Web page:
The Battle of Fort Donelson took place in early February of 1862. Fort Donelson, located near the Cumberland and Tennessee Rivers, was a Confederate stronghold backed up by thousands of soldiers. The Union, lead by Ulysses S. Grant, attacked the fort after their initial taking of Fort Henry.

The Union won the battle, and it was a significant victory on their part, as it resulted in the surrender of 12,000 Confederate soldiers and new power in Kentucky and access into Tennessee. The number of casualties? 17,398, mostly Confederates.

Fort Donelson today.


Who, What, Why: How many soldiers died in the US Civil War?

A study suggests a previously widely accepted death toll of the US Civil War may actually be way under the mark. How many did perish in this conflict, fought before the era of modern record-keeping and DNA identification?

The US Civil War was incontrovertibly the bloodiest, most devastating conflict in American history, and it remains unknown - and unknowable - exactly how many men died in Union and Confederate uniform.

Now, it appears a long-held estimate of the war's death toll could have undercounted the dead by as many as 130,000. That is 21% of the earlier estimate - and more than twice the total US dead in Vietnam.

The Civil War began in 1861 when southern slave-holding states, fearing the institution of slavery was under threat in a nation governed by northern free states, seceded from the US after the election of President Abraham Lincoln.

It ended in 1865 with the surrender of the southern, or Confederate forces, to the Union army slavery was officially abolished by constitutional amendment that year.

The war devastated the economy and society of the agrarian southern states where most of the fighting occurred, and killed so many Americans it was impossible directly to tally the dead.

"The Civil War left a culture of death, a culture of mourning, beyond anything Americans had ever experienced or imagined," says David Blight, a Civil War historian at Yale University.

"It left a degree of family and social devastation unprecedented for any Western society."

In the 1860s, governments in the US and the Confederacy (the name the southern states took for their secessionist entity) were shoddy record keepers.

They had no comprehensive system of registering births and deaths, and military muster rolls were intended more for tabulating troop strength than recording fatalities.

And in the US Civil War, like all wars, men deserted or defected, bodies sank forever into the mud or were blown to bits or were misidentified, and troops initially listed as wounded in action subsequently perished from their injuries.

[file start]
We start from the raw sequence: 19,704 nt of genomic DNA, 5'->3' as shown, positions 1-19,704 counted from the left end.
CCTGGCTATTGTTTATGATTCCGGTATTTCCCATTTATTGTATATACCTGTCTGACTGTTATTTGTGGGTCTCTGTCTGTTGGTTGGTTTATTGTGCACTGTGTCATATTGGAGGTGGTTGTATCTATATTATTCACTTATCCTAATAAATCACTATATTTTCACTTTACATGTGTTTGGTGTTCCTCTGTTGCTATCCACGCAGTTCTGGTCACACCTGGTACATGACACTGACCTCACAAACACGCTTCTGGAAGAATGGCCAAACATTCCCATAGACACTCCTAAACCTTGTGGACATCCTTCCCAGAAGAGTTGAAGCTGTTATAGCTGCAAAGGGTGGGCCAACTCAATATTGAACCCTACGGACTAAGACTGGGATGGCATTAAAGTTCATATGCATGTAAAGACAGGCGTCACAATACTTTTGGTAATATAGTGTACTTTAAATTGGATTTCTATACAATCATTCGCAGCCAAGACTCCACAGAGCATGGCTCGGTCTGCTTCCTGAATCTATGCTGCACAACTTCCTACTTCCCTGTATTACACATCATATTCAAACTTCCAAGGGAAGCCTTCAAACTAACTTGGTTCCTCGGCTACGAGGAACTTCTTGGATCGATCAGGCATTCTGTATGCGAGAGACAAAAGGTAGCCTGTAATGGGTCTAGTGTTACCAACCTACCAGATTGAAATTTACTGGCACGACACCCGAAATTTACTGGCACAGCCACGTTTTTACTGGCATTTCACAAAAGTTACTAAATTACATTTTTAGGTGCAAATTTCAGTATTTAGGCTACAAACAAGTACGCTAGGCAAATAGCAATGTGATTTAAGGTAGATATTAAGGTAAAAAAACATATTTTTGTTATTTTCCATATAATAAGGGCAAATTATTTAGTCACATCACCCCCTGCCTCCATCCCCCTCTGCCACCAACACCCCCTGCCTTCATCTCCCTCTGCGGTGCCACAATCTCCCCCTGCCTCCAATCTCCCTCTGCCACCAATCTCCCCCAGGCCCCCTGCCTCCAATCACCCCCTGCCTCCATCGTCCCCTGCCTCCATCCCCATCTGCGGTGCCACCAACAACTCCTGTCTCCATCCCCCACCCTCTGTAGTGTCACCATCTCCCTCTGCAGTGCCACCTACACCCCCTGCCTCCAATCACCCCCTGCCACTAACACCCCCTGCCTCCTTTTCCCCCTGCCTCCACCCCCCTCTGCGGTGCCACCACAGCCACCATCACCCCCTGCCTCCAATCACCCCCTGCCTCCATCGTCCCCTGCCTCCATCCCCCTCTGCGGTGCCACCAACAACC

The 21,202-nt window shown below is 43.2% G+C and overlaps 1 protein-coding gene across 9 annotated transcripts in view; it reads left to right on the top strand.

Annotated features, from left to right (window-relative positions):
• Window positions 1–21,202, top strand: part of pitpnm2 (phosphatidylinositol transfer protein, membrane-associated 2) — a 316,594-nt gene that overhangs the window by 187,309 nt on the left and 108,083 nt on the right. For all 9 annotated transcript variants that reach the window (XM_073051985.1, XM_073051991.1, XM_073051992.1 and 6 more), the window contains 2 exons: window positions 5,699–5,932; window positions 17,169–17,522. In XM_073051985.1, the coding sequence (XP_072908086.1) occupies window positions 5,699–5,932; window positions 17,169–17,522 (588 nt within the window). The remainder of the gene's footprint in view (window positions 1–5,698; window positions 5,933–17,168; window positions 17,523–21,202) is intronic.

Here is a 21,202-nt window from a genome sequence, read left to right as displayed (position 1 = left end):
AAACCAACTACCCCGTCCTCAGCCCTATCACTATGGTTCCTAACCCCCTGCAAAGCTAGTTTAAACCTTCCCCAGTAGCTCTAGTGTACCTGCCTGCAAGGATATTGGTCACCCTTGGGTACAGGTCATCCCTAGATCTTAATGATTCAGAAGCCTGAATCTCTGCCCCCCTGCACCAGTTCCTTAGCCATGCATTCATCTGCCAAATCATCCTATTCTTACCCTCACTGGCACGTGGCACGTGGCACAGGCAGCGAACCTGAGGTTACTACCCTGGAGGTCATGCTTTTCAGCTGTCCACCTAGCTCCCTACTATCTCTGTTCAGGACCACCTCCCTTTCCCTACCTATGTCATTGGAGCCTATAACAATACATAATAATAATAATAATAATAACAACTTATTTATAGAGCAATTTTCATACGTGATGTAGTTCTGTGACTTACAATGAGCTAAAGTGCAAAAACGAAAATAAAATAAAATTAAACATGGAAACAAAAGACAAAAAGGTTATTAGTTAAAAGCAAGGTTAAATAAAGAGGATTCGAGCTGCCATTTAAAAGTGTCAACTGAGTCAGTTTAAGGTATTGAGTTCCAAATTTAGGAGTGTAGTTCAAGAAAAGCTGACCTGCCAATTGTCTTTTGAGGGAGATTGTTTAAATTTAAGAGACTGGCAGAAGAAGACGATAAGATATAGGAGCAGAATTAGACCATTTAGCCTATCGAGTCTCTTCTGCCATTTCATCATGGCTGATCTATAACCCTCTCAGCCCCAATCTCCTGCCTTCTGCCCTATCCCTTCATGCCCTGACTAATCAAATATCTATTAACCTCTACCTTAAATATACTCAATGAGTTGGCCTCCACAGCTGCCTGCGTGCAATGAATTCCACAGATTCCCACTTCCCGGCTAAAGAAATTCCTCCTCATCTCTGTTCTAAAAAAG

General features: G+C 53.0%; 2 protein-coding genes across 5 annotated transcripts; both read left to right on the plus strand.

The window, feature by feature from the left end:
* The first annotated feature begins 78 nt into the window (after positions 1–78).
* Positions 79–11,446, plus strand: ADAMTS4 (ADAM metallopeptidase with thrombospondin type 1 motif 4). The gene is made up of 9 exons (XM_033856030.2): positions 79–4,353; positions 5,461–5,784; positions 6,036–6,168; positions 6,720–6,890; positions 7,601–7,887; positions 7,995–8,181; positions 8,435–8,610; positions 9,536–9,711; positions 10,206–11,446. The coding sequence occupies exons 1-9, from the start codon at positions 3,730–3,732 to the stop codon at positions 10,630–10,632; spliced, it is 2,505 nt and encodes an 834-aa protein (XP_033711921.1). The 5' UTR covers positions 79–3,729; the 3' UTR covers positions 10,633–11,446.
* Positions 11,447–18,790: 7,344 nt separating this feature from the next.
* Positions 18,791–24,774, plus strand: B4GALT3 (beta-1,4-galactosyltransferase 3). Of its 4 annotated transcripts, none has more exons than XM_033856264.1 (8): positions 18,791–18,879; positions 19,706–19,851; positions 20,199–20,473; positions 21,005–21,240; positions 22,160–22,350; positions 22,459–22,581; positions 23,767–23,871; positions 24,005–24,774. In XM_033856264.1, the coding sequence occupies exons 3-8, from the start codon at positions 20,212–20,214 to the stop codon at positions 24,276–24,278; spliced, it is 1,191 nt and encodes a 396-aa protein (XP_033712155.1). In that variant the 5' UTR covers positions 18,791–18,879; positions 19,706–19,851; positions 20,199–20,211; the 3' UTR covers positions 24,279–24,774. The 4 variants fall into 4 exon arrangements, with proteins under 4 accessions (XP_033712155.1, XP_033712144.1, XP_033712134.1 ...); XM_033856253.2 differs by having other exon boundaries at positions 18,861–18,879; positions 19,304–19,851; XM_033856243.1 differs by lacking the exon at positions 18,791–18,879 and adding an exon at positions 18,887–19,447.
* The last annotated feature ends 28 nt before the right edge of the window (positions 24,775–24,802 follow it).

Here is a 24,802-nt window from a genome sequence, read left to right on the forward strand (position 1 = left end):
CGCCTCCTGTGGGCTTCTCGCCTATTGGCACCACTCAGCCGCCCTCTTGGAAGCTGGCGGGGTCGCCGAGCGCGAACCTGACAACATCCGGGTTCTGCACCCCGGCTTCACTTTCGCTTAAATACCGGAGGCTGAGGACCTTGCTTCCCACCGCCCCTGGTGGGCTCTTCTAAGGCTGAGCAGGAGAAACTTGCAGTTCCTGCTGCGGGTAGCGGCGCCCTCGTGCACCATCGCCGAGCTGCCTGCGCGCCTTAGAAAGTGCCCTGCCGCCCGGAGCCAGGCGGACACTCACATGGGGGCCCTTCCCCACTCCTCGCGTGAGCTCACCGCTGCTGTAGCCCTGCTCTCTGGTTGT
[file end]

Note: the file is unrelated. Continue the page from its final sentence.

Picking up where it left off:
Confederate records were largely destroyed in the war's final stages, when the Union army captured its capital Richmond, Virginia.

For more than a century, it has been accepted with a grain of salt that about 620,000 Americans died in the conflict, with more than half of those dying off the battlefield from disease or festering wounds.

All along, however, historians sensed that number underrepresented the death toll.

Nor had any historian undertaken the mammoth task of devising and executing a new count.

That was until December, when historian J David Hacker published a paper that used demographic methods and sophisticated statistical software to study newly digitised US census records from 1850 to 1880.

His finding: An estimated 750,000 soldiers died in the war - 21% higher than the 19th Century estimate.

"We already knew that the war was devastating," Prof Hacker says.

"In one sense, increasing that total by 20% or so doesn't change that story. On the other hand, I'm a demographic historian, and we need to do the most precise job we can at determining what the impact of the war was."

Prof Hacker's findings, published in the December 2011 issue of Civil War History, have been endorsed by some of the leading historians of the conflict.

The publication's editors wrote that his scholarship was "among the most consequential pieces ever to appear in this journal's pages".

Prof Hacker began by taking digitised samples from the decennial census counts taken 1850-1880.

Using statistics software SPSS, he counted the number of native-born white men of military age in 1860 and determined how many of that group were still alive in 1870.

He compared that survival rate with the survival rates of the men of the same ages from 1850-1860, and from 1870-1880 - the 10-year census periods before and after the Civil War.

He controlled for other demographic assumptions, including mortality rates of foreign-born soldiers, added the relatively small number of black soldiers killed, and compared the numbers with the rates of female survival over the same periods.

The calculations yielded the number of "excess" deaths of military-age men between 1860-1870 - the number who died in the war or in the five subsequent years from causes related to the war.

Prof Hacker acknowledges the method must account for a large margin of error, and he declines to make bold claims about its accuracy.

He acknowledges further it cannot distinguish between Union and Confederate dead, between deaths on the battlefield or from illness, nor tally postwar deaths from wounds incurred in battle.

US Civil War deaths therefore could range from 617,877 to 851,066, and he settles on an estimate of 750,000 dead.

"I have been waiting more than 25 years for an article like this one," writes James McPherson, author of the seminal popular Civil War history Battle Cry of Freedom, in a commentary on Prof Hacker's piece.

Prof Hacker's finding "ups the ante on just how destructive the Civil War is", says Joshua Rothman, a 19th Century US historian and director of the Summersell Center for the Study of the South at the University of Alabama.